If you’re wondering “Medicare is not mandatory?” then you’re not alone. While not all Americans have to have it, the government has made the program mandatory for government employees hired after March 31, 1986. In addition, certain types of government employees already receive Medicare coverage. Those who qualify for Medicare are known as Medicare Qualified Government Employees (MQGEs). Unlike their private sector counterparts, MQGEs don’t pay for Social Security coverage. However, they do pay part of the FICA premiums for Medicare. Social Security disability beneficiaries are also automatically eligible for Medicare Part A. Their eligibility begins after 24 months of disability. Monthly premiums will vary depending on income levels.
You’ll Also Have To Pay A Monthly Deductible
While Medicare isn’t required, it’s still worth knowing that if you wait until your 65th birthday to enroll, you might end up with financial penalties if you don’t. Depending on your circumstances, you may be able to opt out of some parts of Medicare if you have private insurance. For instance, if you already have health insurance through an employer or private provider, you can keep that coverage even after becoming eligible for Medicare. Nonetheless, you should think twice about opting out of Medicare if you already have coverage.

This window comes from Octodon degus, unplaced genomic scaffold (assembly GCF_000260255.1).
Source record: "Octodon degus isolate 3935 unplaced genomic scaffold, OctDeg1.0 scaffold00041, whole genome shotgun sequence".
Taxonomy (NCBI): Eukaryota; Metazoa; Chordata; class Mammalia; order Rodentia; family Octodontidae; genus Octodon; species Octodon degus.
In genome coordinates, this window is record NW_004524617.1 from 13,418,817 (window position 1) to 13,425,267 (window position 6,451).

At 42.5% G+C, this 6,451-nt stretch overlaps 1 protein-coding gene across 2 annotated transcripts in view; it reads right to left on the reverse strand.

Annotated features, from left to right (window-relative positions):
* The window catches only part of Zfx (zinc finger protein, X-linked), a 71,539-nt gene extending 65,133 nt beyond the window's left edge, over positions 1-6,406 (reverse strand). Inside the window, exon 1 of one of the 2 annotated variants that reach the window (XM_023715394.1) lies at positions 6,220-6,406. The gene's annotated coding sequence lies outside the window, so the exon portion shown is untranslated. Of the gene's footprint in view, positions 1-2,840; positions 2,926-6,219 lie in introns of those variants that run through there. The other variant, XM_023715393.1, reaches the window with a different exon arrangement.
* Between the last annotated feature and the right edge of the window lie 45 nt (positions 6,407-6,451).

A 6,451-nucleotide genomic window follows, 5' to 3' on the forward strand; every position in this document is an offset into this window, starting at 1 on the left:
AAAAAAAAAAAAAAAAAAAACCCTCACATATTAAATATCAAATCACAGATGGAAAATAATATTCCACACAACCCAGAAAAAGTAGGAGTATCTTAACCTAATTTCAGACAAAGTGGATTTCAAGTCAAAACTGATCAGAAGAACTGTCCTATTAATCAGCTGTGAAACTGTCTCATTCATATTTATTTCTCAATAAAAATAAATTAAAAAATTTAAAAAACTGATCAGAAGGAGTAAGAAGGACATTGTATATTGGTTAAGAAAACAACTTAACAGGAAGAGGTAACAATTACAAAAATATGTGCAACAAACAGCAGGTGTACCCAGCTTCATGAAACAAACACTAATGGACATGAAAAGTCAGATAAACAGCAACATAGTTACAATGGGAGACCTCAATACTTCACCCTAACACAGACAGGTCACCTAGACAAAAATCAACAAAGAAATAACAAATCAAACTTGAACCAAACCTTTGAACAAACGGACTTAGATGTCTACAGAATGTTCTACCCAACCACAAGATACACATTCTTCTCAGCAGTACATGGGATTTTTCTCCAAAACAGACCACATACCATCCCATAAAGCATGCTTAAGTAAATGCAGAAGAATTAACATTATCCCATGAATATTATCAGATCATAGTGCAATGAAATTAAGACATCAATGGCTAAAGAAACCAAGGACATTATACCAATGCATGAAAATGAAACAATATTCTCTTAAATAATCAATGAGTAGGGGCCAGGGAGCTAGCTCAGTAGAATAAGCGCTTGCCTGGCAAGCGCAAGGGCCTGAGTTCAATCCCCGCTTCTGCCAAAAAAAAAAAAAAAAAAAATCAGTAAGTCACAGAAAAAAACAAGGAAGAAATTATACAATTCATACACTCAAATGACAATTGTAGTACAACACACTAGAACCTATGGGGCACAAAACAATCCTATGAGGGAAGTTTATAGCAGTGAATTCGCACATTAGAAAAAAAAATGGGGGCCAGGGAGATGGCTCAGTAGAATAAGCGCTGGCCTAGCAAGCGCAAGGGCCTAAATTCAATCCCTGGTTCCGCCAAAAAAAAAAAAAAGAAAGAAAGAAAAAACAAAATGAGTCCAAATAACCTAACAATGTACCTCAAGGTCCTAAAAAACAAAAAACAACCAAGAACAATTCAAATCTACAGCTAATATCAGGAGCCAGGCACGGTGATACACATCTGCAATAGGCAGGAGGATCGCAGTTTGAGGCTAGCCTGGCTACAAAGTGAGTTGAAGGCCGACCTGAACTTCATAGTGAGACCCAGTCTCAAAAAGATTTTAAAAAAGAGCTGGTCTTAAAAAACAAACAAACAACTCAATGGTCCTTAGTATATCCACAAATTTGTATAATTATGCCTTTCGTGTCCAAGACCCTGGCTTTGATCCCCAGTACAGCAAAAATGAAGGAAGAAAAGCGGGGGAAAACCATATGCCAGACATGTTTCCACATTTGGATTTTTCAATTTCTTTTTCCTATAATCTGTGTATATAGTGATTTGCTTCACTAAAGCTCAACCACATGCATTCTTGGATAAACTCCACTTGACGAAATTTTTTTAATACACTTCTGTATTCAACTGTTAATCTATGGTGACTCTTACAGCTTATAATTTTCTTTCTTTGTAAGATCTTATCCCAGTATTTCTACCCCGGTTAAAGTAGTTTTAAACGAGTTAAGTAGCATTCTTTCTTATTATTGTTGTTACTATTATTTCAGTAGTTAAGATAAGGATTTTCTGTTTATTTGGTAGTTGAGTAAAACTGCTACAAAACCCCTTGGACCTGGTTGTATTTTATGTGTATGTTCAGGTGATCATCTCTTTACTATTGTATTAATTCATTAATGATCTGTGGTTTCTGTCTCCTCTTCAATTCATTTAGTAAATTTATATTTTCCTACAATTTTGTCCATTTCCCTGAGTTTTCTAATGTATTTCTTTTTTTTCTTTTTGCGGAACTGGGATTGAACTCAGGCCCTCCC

If you have employer-sponsored coverage, you should consider enrolling in this plan. However, keep in mind that Part B will cost you a monthly premium. In addition, if you delay enrolling in Part B, you’ll have to wait for the General Enrollment Period, which means you’ll have to pay even higher premiums. You’ll also have to pay a monthly deductible for Part B. If you decide to delay enrollment in Medicare, you should contact your employer and see if your plan is compatible with yours.